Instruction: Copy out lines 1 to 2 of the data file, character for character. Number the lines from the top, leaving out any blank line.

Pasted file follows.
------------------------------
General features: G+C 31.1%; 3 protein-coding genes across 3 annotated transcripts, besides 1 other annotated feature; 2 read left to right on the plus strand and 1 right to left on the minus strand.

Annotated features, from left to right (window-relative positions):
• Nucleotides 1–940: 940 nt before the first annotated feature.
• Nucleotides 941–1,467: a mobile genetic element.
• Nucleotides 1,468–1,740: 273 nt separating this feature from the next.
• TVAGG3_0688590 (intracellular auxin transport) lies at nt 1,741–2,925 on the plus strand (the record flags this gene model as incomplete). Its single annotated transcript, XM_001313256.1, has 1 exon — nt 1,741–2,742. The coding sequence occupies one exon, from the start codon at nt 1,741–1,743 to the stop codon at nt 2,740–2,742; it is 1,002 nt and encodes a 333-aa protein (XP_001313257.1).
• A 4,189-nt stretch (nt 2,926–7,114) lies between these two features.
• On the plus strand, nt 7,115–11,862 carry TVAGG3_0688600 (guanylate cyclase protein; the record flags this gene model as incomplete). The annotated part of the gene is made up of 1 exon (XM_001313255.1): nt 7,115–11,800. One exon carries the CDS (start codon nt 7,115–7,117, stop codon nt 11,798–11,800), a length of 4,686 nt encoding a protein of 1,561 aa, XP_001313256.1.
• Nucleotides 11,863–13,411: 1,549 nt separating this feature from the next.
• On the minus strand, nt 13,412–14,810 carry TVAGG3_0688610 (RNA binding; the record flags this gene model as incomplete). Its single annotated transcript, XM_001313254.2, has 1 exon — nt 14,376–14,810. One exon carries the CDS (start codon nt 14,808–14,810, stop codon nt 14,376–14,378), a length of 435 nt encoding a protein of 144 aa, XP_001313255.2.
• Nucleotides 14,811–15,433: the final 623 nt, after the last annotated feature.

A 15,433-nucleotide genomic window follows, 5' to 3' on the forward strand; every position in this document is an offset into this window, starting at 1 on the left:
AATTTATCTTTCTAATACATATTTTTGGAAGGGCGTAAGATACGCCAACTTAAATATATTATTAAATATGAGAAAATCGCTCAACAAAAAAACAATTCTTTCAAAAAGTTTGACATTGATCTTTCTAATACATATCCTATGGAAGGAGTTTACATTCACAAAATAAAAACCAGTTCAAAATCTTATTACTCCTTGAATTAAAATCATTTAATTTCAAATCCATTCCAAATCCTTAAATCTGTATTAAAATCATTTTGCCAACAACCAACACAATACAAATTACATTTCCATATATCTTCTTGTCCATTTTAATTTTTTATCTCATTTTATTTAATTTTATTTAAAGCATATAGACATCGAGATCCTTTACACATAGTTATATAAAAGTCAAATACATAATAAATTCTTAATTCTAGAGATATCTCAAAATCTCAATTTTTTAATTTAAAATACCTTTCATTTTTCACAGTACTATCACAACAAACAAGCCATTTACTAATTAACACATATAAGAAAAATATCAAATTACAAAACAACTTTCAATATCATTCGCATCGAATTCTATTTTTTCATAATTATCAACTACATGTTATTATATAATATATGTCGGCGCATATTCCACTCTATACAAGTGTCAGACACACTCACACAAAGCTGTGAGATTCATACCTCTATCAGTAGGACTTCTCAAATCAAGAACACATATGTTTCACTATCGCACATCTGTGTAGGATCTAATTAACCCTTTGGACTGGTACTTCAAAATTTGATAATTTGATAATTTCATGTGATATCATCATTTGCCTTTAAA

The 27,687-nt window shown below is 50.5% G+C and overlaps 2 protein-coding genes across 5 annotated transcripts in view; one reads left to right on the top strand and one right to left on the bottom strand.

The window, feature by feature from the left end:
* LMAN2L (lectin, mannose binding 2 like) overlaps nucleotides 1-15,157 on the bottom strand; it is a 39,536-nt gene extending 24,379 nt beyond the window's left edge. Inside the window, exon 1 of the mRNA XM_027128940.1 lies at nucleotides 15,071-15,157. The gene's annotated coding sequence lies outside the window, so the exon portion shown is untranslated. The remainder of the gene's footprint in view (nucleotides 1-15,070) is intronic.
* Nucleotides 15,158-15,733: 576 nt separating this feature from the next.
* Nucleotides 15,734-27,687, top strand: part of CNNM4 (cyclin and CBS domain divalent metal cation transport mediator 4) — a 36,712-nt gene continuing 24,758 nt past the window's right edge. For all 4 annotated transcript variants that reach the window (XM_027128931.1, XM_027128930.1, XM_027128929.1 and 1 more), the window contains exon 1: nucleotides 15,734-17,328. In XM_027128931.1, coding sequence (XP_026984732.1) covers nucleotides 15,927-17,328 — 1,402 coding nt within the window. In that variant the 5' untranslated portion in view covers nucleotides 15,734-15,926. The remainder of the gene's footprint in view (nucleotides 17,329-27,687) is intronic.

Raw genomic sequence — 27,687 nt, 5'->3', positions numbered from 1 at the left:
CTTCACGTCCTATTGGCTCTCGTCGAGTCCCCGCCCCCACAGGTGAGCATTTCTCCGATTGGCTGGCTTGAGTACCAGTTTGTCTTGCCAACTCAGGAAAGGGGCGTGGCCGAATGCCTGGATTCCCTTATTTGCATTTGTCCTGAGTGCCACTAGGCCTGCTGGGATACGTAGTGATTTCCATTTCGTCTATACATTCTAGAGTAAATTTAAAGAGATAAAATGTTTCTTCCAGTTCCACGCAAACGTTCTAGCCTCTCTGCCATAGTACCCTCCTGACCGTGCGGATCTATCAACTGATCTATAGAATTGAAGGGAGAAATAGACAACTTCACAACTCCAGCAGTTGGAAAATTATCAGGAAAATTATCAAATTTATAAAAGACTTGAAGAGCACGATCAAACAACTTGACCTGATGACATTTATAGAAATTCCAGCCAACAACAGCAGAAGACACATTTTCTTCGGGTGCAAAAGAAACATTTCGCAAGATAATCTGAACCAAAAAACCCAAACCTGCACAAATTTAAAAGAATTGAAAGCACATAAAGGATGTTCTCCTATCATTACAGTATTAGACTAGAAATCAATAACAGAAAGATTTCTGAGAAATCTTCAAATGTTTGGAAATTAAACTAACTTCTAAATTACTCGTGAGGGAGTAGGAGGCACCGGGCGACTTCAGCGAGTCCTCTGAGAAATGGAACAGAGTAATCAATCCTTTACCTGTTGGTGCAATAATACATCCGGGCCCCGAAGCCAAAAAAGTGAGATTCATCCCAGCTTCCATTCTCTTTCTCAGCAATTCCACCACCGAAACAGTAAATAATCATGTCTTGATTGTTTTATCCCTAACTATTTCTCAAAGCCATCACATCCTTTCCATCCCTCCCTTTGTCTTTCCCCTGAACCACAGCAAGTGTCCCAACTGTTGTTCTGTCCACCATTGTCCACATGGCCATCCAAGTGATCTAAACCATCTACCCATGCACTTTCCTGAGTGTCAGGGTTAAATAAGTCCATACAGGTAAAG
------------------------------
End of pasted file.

General features: G+C 31.1%; 3 protein-coding genes across 3 annotated transcripts, besides 1 other annotated feature; 2 read left to right on the plus strand and 1 right to left on the minus strand.

Annotated features, from left to right (window-relative positions):